Rapid rotation of Gondwana in Cambrian?

The land mass that contained what is now South America, Africa, India, Arabia, Antartica, Australia and a part of Southeast Asia rotated about 60% very rapidly during the early part of the Cambrian period about 525 million years ago, according to a study published today in Geology (abstract; full article behind paywall). Ross N. Mitchell, David A.D. Evans and Taylor M. Kilian, all of the Department of Geology and Geophysics at Yale, studied the paleomagnetic record of the Amadeus Basin in central Australia.

Around the beginning of the Cambrian period (~542 mya) the various land masses amalgamated into the supercontinent precursor called Gondwana. This land mass would later attach with masses that are now North America, Europe and Siberia to form the supercontinent Pangaea. (Pangaea would later break up beginning in the late Triassic period into Gondwana and Laurasia.) The Cambrian was the period of the Paleozoic era during which a large array of the first complex organisms (built on a wide array of body plans) appeared in the fossil record — the so-called Cambrian explosion.

The paleomagnetic record from the Amadeus Basin in Australia (marked by the star) indicate a large shift in some parts of the Gondwana supercontinent relative to the South Pole. (Illustration: Ross Mitchell/Yale University)

Based on their measurements of the rocks’ magnetization, the authors postulate that Gondwana landmass underwent a rapid 60-degree rotational shift, with some regions attaining a speed of at least 16 (+12/-8) centimeters per year. This speed is about four times the maximum speed of the fastest continental drift today.

In the press release by Yale today, lead author Ross Mitchell, a Yale graduate student, said that the shift could either be the result of plate tectonics (the individual motion of continental plates with respect to one another) or “true polar wander,” in which the Earth’s solid land mass (down to the liquid outer core almost 3,000 km deep) rotates together with respect to the planet’s rotational axis, changing the location of the geographic poles.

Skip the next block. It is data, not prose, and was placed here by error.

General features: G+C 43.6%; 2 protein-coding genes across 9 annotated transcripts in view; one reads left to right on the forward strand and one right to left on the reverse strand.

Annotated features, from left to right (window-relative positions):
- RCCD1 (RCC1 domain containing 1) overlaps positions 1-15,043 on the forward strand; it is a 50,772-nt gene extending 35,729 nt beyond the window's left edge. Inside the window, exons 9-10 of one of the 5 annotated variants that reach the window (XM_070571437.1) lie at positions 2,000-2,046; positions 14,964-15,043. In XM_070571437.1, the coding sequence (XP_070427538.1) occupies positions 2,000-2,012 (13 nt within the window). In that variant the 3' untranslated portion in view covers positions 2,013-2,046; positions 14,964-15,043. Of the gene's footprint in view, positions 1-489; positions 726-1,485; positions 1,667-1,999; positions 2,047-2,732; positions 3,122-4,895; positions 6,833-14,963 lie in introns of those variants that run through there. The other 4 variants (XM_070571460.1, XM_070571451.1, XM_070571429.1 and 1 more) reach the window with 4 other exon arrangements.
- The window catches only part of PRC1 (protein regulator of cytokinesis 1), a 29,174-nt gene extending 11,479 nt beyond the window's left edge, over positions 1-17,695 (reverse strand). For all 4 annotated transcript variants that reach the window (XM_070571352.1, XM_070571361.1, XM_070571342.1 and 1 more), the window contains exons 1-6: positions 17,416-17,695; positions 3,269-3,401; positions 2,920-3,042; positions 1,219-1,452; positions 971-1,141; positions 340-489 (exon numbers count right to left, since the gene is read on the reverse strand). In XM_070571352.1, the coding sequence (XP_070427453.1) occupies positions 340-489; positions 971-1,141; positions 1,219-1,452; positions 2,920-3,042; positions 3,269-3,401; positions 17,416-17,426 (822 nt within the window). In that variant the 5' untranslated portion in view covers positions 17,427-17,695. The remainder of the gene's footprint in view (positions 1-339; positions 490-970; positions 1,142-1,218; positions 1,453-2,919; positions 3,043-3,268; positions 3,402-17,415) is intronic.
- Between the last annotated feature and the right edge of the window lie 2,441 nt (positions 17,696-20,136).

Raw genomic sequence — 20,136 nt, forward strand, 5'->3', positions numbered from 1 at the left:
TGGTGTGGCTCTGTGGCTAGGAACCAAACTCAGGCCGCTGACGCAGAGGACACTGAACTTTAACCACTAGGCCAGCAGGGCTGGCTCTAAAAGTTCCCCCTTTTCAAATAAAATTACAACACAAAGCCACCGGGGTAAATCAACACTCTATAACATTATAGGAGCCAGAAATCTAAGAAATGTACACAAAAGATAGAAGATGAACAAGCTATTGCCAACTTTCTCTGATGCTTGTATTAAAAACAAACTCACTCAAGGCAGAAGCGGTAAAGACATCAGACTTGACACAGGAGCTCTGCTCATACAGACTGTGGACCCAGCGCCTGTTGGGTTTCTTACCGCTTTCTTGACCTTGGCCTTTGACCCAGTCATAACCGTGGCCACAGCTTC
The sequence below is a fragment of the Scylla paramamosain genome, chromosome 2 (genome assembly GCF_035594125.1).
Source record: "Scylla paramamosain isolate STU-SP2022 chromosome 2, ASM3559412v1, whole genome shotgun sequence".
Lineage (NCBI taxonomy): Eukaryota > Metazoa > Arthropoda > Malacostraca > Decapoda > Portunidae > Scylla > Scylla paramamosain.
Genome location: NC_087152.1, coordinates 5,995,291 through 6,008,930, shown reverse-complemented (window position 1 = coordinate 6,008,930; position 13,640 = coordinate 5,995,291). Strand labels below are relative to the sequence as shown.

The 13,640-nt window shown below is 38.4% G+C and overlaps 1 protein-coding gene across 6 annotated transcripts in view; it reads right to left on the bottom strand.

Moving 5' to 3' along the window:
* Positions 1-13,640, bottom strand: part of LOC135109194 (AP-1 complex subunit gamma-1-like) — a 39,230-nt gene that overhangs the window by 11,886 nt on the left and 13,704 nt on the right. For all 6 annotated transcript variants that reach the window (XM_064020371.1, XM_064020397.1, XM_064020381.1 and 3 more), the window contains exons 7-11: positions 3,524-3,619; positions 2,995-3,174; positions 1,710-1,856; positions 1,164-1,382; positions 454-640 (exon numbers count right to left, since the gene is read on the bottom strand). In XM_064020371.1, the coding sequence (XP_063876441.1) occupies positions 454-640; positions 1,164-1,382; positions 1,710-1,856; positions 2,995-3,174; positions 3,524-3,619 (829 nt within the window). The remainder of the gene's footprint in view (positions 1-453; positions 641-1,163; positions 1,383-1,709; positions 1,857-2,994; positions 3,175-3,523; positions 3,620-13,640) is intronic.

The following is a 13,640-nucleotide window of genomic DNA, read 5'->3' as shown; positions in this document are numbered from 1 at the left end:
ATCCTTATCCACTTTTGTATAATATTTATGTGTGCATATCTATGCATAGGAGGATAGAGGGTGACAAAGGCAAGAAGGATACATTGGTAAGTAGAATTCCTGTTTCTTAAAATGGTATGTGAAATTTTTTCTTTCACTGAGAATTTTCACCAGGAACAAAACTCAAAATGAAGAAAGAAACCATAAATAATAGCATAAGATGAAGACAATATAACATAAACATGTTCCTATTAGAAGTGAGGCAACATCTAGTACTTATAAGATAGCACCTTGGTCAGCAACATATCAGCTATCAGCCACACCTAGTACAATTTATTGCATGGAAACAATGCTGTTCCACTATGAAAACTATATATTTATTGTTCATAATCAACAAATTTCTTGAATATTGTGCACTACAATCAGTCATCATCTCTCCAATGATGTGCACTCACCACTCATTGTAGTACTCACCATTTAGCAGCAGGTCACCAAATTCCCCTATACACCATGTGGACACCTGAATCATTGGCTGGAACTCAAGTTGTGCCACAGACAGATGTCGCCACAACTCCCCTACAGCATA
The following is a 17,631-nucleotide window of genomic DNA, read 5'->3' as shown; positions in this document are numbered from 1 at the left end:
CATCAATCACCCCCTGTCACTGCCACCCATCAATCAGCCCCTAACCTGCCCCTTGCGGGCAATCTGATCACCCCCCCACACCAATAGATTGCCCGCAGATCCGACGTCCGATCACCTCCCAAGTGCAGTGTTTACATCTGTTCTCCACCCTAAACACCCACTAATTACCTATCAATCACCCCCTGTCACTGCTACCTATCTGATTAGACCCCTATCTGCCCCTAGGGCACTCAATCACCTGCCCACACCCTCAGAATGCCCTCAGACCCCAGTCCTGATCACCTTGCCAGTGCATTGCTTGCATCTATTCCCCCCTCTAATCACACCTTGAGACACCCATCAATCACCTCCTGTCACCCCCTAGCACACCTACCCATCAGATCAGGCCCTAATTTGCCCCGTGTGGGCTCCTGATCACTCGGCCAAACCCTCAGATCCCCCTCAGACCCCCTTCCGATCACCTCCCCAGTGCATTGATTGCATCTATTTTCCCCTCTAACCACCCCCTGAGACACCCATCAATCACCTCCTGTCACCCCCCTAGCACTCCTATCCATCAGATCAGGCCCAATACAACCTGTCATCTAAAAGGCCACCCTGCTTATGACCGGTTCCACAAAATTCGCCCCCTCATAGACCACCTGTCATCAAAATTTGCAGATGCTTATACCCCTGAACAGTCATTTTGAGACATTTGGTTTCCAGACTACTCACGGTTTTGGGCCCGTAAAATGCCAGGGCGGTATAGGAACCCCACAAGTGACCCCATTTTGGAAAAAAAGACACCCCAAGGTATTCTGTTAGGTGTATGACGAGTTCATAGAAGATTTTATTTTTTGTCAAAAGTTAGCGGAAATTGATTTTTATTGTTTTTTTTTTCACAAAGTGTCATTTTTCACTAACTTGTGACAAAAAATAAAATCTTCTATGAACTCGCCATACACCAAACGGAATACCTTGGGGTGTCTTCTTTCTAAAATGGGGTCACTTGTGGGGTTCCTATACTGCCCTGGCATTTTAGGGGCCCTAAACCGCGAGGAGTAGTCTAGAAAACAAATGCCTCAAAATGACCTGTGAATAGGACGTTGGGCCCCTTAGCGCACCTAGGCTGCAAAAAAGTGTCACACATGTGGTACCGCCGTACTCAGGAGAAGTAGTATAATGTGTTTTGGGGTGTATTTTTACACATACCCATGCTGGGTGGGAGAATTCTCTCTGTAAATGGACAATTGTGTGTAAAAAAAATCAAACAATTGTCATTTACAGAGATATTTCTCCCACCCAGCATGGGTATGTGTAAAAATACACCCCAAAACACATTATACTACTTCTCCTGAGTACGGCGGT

The calculations depend on the assumption that the entire land mass had been assembled at the time of the magnetism measured, about 525 million years ago. The paper concludes that the observations can be explained either by nonuniformitarian plate tectonics or an episode of rapid true polar wander. Either event had to have occurred during the Cambrian “explosion” of animal life. The press release says: “Mitchell and his team suggest that the rates of Gondwana’s motion exceed those of ‘normal’ plate tectonics as derived from the record of the past few hundred million years. ‘If true polar wander caused the shift, that makes sense. If the shift was due to plate tectonics, we’d have to come up with some pretty novel explanations.'”

The calculation would have Brazil moving from under the South pole to the tropics in a wide arc relatively quickly (more quickly than plates have every been observed to move). Of course, that depends on the South American mass having already been assembled to Gondwana (which the authors do not seem to question.) “Such large movements of landmass would have affected environmental factors such as carbon concentrations and ocean levels, Mitchell said.” This obviously would have had a major effect on the development and extinctions of the various organisms which appeared during the Cambrian explosion.

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